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Phil Town is a hedge fund manager and author of 3 New York Times best-selling investment books, Invested, Rule #1, and Payback Time. On the InvestED podcast, Phil and his daughter Danielle shine a light on the successful investing strategies that gurus like Warren Buffett have used for 80 years. Listen in for a great stock market education on basics, learn how to invest on your own, and follow along with real-time examples and investing tips from week to week. Subscribe and leave a review. Q ...
 
Hidden Histories sees Helen Carr exploring some of the country's hidden treasures, as she and some of our finest historians scramble through the actual spaces where history happened. Whether she's visiting the whorehouses of Covent Garden, or retracing the steps of the Peasants Revolt, Helen and her guests are a delightful guide to the hidden histories that lie just off the beaten track.
 
📊 VITAL MUSIC 📊 Based Media Company artist need any Marketing or Promotions Please go to the Website Link... # Lets take your Music career to the next level! Do you need to Monetize(make money)your? (Instagram,Twitter,FB,SoundCloud,Youtube) Views,Subscribe,Comments,Watchtime,Likes, Comments,Followers? Get Authentic Audience/Fanbase? Services Provided: * Administration(Copyrights,Pub,Registrar) * YouTube (playlist,repost,sharing) * SoundCloud (playlist,repost,sharing * Spotify Promo (playlist ...
 
The Guardian's political editor, Heather Stewart, and deputy political editor, Jessica Elgot, are joined by commentators, experts and politicians to unpack the week's biggest stories in politics. On Politics Weekly Extra, Guardian columnist Jonathan Freedland speaks with some of the Guardian’s US team about the latest from the 2020 presidential election campaign
 
Anatole France, in his satirical and allegorical fashion, weaves a tale of fantasy which finds a mischievous guardian angel stealing books from his earthly charge, who happens to be an archbishop in possession of a plethora of literature, mostly theological in nature. After voracious reading and then becoming a "fallen" angel, he decides to search for and recruit other "fallen" angels who devise a plan to attempt an overthrow of the rule which had set their fate, realizing that revolt is nec ...
 
Bringing you the history of leftists of color one swipe at a time. This podcast is hosted by Left POCket Project creator Wendi Muse & her co-host Richard. Learn more about the Left POCket Project via: Twitter: twitter.com/LeftPOC Facebook: facebook.com/leftpoc Media Revolt: mediarevolt.org/leftpoc Reddit: reddit.com/user/leftpoc/ Subscribe: Soundcloud: soundcloud.com/leftpoc Spreaker: spreaker.com/user/leftpoc Spotify: open.spotify.com/show/13trBKujjjBnmWHeDZcC5Z or search "LeftPOC" iTunes: ...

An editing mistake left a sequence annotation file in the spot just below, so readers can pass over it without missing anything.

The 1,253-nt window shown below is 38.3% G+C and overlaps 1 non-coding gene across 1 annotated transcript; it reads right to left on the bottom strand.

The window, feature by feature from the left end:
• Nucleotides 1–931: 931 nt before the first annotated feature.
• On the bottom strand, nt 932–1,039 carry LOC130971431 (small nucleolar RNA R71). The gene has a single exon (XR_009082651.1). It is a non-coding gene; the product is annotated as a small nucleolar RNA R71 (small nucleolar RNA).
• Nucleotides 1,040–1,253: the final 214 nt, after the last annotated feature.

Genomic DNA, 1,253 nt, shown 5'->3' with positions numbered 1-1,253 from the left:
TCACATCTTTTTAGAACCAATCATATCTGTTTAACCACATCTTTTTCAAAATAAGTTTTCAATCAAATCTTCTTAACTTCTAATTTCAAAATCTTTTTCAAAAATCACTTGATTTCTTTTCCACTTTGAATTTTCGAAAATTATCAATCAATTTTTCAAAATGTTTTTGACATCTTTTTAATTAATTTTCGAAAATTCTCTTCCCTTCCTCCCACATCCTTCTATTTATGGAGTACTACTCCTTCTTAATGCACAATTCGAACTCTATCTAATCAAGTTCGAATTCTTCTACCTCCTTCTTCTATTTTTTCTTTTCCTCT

Nat Turner led the most famous slave rebellion in American history, yet how much do you actually know about him? How many of Nat Turner's 6 initial soldiers can you name? What were Nat Turner's motivations? What were the motivations of his men? Just how violent did the revolt actually get? After listening to the Nat Turner podcast you'll be able to answer all of these questions and much more. Follow Josh Harraway on a journey back in time as he uses sound effects and a full cast of actors to ...
 
After completing the famous Mme Bovary, Flaubert put all his efforts into researching the Punic Wars and completed the lesser known Salammbô. In this volume, Flaubert describes in detail the Mercenary Revolt and the fight of the Mercenaries against the all-powerful Carthage, the theft of the magical Zaimph and the love and hate between the Carthaginian princess Salammbô and the fiercest leader of the Mercenaries, Matho. (Summary by Carolin)
 
Bertrand Russell, 3rd Earl Russell (1872 – 1970) was a British philosopher, logician, mathematician, political activist and Nobel laureate. He led the British "revolt against idealism" in the early 1900s and is considered one of the founders of analytic philosophy along with his predecessor Gottlob Frege and his protégé Ludwig Wittgenstein. In this book, written in 1918, he offers his assessment of three competing streams in the thought of the political left: Marxian socialism, anarchism and ...
 
The incredible journey of the world’s most influential swamp and those who call it home. Beginning at the end of the last ice age and trekking all the way through to the modern era, together we step through the centuries and meet some of the cast of characters who fashioned and forged a boggy marshland into a vibrant mercantile society and then further into a sea-trotting global super-power before becoming the centre for modern day liberalism.
 
ReVolt is about the history and future of how we generate, distribute, and consume electricity. Take a deep dive into the river of electrons and travel through time to find out how energy got so complicated.
 
Based off her popular and darkly humorous Facebook page, blog and forthcoming novel of the same name, author Brandy Ferner takes her love of adult conversation to the air as she spears the injustices of modern parenting and continues her tradition of saying things out loud that others won’t. As a lover of truth and all things dark comedy, she and special guests partake in real talk about everything relating to motherhood – marriage post kids, birth, the never-ending micromanagement of screen ...